The elderberry is a widely used medicinal plant. Ancient Egyptians used it to heal burns, Native Americans are known to have treated infections with it, and some folk medicines in certain parts of Europe continue to use elderberry in their preparations. A study published this year suggests that the compounds found in elderberries could be used to minimize symptoms of the flu.
Fighting the flu virus
Research was conducted at the University of Sydney’s Faculty of Engineering and Information Technology using commercially grown elderberries. The fruit was turned into a juice serum and then applied to cells prior to, during, and after infecting them with the influenza virus. The phytochemicals present in the juice were highly effective at blocking the virus from infecting the cells. But what surprised the researchers is that the serum proved to be far more potent against the virus during the later stages of the influenza cycle.
This would mean that the serum has a higher chance of successfully inhibiting the flu infection. “In addition to that, we identified that the elderberry solution also stimulated the cells to release certain cytokines, which are chemical messengers that the immune system uses for communication between different cell types to coordinate a more efficient response against the invading pathogen,” Professor Fariba Deghani, Centre Director, said to Science Daily.
The antiviral activity of elderberries was attributed to their anthocyanidin compounds, a group of phytonutrients that are also responsible for the fruit’s purple color. Some of the phytochemicals in elderberries stimulated the infected cells to release a group of chemical messengers called cytokines. These are used by immune cells for communicating between different cell types to enable better coordination in responding to invading pathogens.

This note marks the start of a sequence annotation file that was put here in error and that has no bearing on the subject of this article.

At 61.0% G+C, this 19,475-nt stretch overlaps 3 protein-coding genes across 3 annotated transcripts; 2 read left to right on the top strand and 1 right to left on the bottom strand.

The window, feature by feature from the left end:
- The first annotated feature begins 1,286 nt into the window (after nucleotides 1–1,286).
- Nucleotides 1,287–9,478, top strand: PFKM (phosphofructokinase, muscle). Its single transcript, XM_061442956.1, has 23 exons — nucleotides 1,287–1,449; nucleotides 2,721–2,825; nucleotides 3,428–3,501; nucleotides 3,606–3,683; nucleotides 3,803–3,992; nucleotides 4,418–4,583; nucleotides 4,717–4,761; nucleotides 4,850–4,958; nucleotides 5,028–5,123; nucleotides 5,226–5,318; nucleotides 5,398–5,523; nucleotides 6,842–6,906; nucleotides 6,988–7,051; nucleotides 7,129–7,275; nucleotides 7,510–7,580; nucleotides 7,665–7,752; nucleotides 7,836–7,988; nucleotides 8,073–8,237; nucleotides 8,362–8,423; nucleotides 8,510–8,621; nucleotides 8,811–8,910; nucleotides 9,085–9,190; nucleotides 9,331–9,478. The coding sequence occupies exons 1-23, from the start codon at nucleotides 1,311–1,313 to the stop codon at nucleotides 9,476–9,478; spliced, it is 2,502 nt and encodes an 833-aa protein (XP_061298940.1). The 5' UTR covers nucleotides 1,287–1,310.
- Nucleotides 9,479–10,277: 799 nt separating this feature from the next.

Uses of elderberry
Elderberry is an antioxidant-rich fruit that is commonly found in Europe and North America. “Historically, the flowers and leaves have been used for pain relief, swelling, inflammation, to stimulate the production of urine, and to induce sweating. The bark was used as a diuretic, laxative, and to induce vomiting… In folk medicine, the dried berries or juice are used to treat influenza, infections, sciatica, headaches, dental pain, heart pain, and nerve pain, as well as a laxative and diuretic,” according to Healthline.
Elderberry has been found to have anti-cancer properties. A test in rats found that the polyphenols in the fruit increased the count of white blood cells in their bodies, thereby boosting their immune systems and helping the rats fight pathogens with better results. Elderberry can inhibit the growth of harmful Helicobacter pylori bacteria and improve the symptoms of bronchitis and sinusitis. Skincare products with elderberry extracts have been found to have a sun protection factor (SPF) of 9.88.
In addition to the above disease-fighting abilities, elderberries are a storehouse of nutrients. One hundred grams of the fruit provides 73 calories, over 18 grams of carbs, and about 1 gram of fat. It provides up to 35 mg of Vitamin C, which accounts for 60 percent of the daily recommended intake. The fruit is an excellent source of flavonoids like isorhamnetin and quercetin, which have strong antioxidant properties. In fact, the flowers have about 10 times more flavanols than the fruit itself. Plus, every 100 grams of elderberries also provide 7 grams of fiber, which is more than 25 percent of the recommended daily intake.